There are plenty of avenues for you to sell your "stuff"... but which ones are going to be worth all the time, money and effort? It can be a bit of a gamble signing up for a new show or market. So when we heard that our new friend Lindsey of The Pod Shop (her stuff is PRETTY cute!) was going to be doing a RAW: natural born artists show, we had to ask her about the experience!
Q: What is RAW?
A: It's interesting. I've never seen anything like it in the crafting/art community. It's basically an organization that has outlets in most of the major cities in the world and they put on art shows that have a nightclub environment. You have to "apply" to get a spot in the show, but I'm pretty sure that if you aren't completely terrible you'll be accepted. The nice thing is that when you do a show with them, they give you a cool page online to promote it, plus professional photos of you and your art. AND you can get into any RAW show afterwards for free.
Q: What was the night like?
A: It was awesome. I had such a great time. I was lucky enough to pick out the perfect booth right by the stage and it got me a lot of traffic. It was however, REALLY loud, like REALLY REALLY loud. But after a couple whiskeys from the bar it wasn't an issue. :P My good friend who helped at my booth had gone to a RAW show before and he told me it was like a circus, and that was an accurate description. It's totally sensory overload, but in a good way. I think it was a bit much for some of my friends and family that came to support me, but for my more outgoing people it wasn't an issue.
Q: It costs a bit of money to do... what made you think it was worth the investment?
A: I was a little concerned about doing a pay-to-play thing for my craft and I think a lot of people are. There's actually this female artist that tirades against RAW on the internet for this sole reason. I was worried when I read her blog, because she's very professional and her art is beautiful. But, after doing the event, I see no issue. You always have to pay something-- whether it's a booth fee or commission. But with ticket sales the artist actually doesn't have to pay a dime if they sell all their tickets. I mean, your friends and family are going to support you anyways, and selling 20 tickets at $15 isn't really that hard. The great thing was that this ended up being my most lucrative show ever. I sold 11 pieces and got to keep all the money :)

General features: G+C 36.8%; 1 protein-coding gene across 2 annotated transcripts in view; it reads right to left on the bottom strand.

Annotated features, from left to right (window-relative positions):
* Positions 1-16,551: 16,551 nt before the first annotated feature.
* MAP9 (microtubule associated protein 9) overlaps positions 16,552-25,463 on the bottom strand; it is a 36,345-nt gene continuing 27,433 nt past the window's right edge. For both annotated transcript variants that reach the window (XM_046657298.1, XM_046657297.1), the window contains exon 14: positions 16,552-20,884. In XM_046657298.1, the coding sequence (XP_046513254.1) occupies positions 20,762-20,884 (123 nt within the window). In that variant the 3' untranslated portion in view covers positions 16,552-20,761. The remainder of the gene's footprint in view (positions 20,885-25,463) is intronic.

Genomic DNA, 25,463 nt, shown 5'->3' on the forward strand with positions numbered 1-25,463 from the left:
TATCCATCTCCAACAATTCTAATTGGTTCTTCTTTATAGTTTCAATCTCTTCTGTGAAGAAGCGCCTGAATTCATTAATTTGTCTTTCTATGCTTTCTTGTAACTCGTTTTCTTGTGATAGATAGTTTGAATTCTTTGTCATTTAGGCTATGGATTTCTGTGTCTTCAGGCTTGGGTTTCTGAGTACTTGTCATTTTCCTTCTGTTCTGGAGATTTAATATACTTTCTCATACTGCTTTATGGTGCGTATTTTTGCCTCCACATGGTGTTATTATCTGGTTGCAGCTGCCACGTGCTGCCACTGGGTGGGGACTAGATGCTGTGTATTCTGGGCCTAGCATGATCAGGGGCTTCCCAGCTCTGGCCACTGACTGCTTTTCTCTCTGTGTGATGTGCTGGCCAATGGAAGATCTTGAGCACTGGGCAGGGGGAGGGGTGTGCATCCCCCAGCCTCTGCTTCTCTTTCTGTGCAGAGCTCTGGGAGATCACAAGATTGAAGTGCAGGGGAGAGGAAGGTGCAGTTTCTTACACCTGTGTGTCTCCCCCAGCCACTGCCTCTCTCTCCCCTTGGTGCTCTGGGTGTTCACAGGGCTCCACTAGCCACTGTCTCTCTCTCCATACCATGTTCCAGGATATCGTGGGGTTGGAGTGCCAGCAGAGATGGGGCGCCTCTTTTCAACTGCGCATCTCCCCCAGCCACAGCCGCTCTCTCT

Q: What were you expecting to get out of it? Did that happen?
A: I had no expectations. I thought it was either going to be wildly fun and successful or awkward and a waste of time. I'm so glad it was the former.
Q: What was the application/jurying process like?
A: It was easy. I was contacted by one of their reps and then I filled out a questionnaire and gave them photos of my work. I was approved the next day and then I just had to focus on ticket sales and prepping my booth.
Q: Tell us a little about your business.
A: I make jewelry out of natural materials, but specifically seed pods. It's really eclectic, and I like to think it's something that Mother Nature would wear, were she actually a person. Right now, I make mostly earrings and necklaces, but I'm expanding into bracelets and rings, and hopefully plugs! It's very down to earth...literally..on the ground.
Q: What would you tell someone who is considering doing RAW?
A: I would definitely recommend it to makers, photographers, or painters, and maybe even fashion designers-- but probably not to bands. You can get cheaper shows at other venues. But I think physical crafters should try it once. It's a neat experience.
Q: Where can people find your stuff?
A: People can purchase things on my Etsy (thepodshop.etsy.com) but because every piece is so time consuming and made with found materials, no two are ever the same and sometimes it's difficult to keep the Etsy updated. I think the best representation of my work can be found on Instagram @thepodshop. I post everything I make there and it often inspires people to email me for custom orders. I'm also on Facebook at facebook.com/thepodshop and I can be reached by email at email@example.com
Q: Anything else you'd like to share?
A: They really make an effort to connect the artists together, and you meet up a couple of times before the show. Because at the show, it's sooo busy that you have no time to walk around and see the other booths. I wish that I had put in more effort to connect with them...instead I was just dancing by myself. Maybe it was the whiskey...it probably was...I'm gonna go with yes.